Signs point to yes.
On Wednesday, January 16, the Senate passed Senate Bills 1, 2, and 3:
Senate Bill 1, which pertains to the Bank Franchise tax, was assigned to the House Business Uber Alles Committee, will be considered in committee on Wednesday, and likely voted on by Thursday.
Senate Bill 2, which is a tax break for a Dover theatre, was assigned to the House Housing and Community Affairs Committee, will be considered in committee on Wednesday, and likely voted on by Thursday.
Senate Bill 3, which would require legislative input for any deal concerning the Port of Wilmington…was not assigned to any committee. It was not ‘Laid on the Speaker’s Table’, which would permit a vote under rules suspension. (BTW, is it true that the term ‘laid on the table’ was officially banned from the Senate lexicon during the DeLuca years?) SB 3 is officially sitting in limbo:
Would it be too great a stretch to point out how enabling Kinder Morgan to take over the Port might make it easier for their pipelines to navigate ‘many rivers to cross’? Thought so.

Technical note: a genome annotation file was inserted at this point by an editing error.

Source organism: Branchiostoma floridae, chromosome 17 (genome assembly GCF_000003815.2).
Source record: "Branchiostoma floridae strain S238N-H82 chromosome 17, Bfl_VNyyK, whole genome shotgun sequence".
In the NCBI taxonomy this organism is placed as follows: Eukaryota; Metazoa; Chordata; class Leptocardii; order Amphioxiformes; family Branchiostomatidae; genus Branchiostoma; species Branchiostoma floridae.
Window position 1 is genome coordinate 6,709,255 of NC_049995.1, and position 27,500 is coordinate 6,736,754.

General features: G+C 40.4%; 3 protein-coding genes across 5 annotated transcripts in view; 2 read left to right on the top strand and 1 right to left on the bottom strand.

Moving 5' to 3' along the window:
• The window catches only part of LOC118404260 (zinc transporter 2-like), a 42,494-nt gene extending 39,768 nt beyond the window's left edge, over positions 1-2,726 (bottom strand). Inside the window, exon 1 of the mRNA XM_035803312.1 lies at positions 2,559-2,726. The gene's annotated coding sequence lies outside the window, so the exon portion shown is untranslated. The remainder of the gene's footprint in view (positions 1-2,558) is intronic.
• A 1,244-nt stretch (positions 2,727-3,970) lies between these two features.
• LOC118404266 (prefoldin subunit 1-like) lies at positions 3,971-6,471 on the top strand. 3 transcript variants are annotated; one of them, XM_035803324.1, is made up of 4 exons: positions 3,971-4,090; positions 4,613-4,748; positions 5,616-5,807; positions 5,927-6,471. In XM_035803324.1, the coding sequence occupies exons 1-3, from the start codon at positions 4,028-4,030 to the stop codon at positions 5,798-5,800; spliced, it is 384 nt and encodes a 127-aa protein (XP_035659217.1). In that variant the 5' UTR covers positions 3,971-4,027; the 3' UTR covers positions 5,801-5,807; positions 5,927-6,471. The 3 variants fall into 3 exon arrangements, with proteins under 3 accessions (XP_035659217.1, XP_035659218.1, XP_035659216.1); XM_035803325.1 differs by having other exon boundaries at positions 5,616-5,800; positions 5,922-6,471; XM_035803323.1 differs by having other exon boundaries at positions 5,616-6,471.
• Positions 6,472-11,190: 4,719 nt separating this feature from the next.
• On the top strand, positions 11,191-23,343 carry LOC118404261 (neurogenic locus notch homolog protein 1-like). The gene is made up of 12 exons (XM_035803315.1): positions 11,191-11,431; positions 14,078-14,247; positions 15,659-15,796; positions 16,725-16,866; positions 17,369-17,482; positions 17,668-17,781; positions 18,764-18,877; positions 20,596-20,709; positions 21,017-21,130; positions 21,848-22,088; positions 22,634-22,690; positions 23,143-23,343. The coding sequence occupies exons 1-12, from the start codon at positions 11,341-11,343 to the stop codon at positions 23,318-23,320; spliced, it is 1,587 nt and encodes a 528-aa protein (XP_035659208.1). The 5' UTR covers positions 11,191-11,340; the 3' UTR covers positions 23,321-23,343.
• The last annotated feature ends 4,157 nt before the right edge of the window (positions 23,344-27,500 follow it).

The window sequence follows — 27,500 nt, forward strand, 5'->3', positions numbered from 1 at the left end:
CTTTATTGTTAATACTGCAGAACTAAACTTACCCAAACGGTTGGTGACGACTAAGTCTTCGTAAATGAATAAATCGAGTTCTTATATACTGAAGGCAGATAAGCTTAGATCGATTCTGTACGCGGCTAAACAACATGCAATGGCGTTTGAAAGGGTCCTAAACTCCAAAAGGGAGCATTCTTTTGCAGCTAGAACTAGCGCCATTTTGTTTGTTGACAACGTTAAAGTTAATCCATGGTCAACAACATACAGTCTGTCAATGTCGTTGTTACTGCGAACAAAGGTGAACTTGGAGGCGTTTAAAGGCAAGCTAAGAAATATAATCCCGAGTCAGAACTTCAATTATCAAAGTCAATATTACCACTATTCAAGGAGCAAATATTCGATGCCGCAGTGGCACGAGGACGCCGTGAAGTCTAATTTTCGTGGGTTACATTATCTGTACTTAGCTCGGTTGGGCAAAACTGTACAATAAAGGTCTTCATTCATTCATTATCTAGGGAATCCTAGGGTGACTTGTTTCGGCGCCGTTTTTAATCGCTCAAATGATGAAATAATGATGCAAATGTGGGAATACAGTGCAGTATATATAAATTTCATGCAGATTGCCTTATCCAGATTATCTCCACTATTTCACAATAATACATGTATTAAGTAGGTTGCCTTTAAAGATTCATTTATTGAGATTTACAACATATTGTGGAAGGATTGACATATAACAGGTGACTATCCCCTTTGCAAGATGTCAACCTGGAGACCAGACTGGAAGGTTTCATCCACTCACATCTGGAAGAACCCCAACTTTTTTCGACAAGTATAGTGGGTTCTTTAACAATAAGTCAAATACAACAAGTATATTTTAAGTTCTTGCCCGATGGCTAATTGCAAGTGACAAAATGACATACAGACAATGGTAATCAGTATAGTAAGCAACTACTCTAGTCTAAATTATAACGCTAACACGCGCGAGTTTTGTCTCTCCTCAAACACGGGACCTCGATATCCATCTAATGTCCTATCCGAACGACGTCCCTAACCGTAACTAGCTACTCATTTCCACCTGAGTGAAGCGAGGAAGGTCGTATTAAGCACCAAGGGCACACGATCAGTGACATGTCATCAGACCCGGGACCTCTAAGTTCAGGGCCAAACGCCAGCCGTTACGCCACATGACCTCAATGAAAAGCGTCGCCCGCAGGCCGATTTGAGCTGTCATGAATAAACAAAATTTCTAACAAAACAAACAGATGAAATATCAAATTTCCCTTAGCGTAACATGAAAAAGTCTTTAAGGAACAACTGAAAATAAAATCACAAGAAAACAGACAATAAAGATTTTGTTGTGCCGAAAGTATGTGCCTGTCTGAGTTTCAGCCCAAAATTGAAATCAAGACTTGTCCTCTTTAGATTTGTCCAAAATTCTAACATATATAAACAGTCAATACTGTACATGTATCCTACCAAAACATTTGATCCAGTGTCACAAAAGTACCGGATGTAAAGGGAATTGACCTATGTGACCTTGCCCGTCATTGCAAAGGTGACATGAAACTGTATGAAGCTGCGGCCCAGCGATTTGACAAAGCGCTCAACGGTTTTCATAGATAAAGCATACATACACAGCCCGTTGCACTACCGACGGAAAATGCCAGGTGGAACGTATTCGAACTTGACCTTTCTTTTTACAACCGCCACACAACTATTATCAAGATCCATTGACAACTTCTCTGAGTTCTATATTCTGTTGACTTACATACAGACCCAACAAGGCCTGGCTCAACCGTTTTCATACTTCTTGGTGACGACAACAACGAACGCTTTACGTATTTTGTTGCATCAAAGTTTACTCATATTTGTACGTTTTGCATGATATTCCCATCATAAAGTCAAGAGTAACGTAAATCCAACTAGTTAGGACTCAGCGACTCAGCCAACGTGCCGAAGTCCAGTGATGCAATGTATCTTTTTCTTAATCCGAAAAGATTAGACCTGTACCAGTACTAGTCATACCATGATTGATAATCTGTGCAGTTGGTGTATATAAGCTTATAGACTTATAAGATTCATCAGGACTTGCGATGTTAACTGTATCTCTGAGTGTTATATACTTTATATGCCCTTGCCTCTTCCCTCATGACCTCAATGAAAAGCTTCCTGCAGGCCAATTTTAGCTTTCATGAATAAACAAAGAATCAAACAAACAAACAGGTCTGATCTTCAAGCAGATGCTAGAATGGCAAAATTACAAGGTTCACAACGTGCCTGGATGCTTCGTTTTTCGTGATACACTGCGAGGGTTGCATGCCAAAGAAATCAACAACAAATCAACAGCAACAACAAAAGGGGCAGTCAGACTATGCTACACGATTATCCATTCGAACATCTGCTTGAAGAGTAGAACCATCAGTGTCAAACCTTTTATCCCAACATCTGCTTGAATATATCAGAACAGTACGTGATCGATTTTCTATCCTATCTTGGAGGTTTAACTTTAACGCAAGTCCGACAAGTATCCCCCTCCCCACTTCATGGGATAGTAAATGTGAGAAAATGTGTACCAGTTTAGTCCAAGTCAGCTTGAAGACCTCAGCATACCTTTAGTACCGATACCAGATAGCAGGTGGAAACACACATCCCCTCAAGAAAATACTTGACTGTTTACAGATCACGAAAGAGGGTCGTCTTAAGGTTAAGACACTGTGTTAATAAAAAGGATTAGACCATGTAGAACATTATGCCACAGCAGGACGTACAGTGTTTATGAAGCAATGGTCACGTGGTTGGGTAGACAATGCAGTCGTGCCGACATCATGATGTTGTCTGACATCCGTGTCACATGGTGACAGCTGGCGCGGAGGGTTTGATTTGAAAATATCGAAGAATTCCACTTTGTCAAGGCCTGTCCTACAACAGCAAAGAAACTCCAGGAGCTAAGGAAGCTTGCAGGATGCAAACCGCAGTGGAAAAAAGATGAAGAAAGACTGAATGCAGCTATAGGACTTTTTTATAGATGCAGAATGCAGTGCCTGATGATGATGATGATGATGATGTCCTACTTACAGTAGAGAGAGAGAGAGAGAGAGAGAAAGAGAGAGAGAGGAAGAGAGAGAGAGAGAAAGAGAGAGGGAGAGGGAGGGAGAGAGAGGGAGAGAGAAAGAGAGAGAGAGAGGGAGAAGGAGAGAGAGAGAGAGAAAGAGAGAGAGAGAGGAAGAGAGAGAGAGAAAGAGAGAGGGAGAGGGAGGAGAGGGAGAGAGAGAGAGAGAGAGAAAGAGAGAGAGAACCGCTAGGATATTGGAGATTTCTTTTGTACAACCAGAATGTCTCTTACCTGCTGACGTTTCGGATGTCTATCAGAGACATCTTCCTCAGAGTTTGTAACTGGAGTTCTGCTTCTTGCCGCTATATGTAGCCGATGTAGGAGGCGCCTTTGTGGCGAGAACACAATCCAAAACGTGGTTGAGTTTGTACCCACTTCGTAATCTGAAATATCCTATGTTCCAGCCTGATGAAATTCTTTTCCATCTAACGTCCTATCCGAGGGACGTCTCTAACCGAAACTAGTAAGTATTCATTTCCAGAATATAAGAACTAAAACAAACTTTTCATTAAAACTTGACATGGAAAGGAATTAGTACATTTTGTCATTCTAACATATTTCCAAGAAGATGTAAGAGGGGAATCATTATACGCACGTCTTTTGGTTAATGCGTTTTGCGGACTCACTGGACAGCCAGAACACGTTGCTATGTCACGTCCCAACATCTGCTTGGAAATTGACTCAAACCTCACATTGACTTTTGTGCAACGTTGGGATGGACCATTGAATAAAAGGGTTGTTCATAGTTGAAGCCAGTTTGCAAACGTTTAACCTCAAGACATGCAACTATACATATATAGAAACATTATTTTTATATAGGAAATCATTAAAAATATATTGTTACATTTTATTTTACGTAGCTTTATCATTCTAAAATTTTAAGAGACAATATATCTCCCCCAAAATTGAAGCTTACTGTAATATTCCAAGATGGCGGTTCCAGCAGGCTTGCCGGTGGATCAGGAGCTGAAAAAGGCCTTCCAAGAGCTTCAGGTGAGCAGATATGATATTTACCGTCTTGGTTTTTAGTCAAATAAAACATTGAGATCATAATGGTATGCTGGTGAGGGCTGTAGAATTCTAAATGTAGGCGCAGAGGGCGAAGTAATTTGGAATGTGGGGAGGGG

Did I point out that Speaker Pete Schwartzkopf alone determines the status of bills introduced in the House? He decides on committee assignments, he decides whether to bypass committees altogether on occasion, and he determines the timeline on committee consideration of bills by determining when to assign the bill. By delaying an assignment for SB 3, and, believe me, he did it on purpose, he makes it impossible for the bill to be considered in committee this week unless he also waives House rules requiring adequate public notice. He made sure that SB 1 and SB 2 could be considered with proper notice, and he made sure that SB 3 couldn’t.
If the Speaker is working with the Governor to bypass legislative consideration of this huge transaction, he is, in effect, conspiring against the concept of the General Assembly as a co-equal branch of government.
I think that’s exactly what he’s doing, and I thought that you should know as well. You know the drill, contact your state representative, and demand that they do their job even if the Speaker won’t. And, if you live in the City, you should probably contact Reps. Charles Potter, Stephanie Bolden, Gerald Brady, and J. J. Johnson, and ask them why they voted for a Speaker who is selling out their constituents.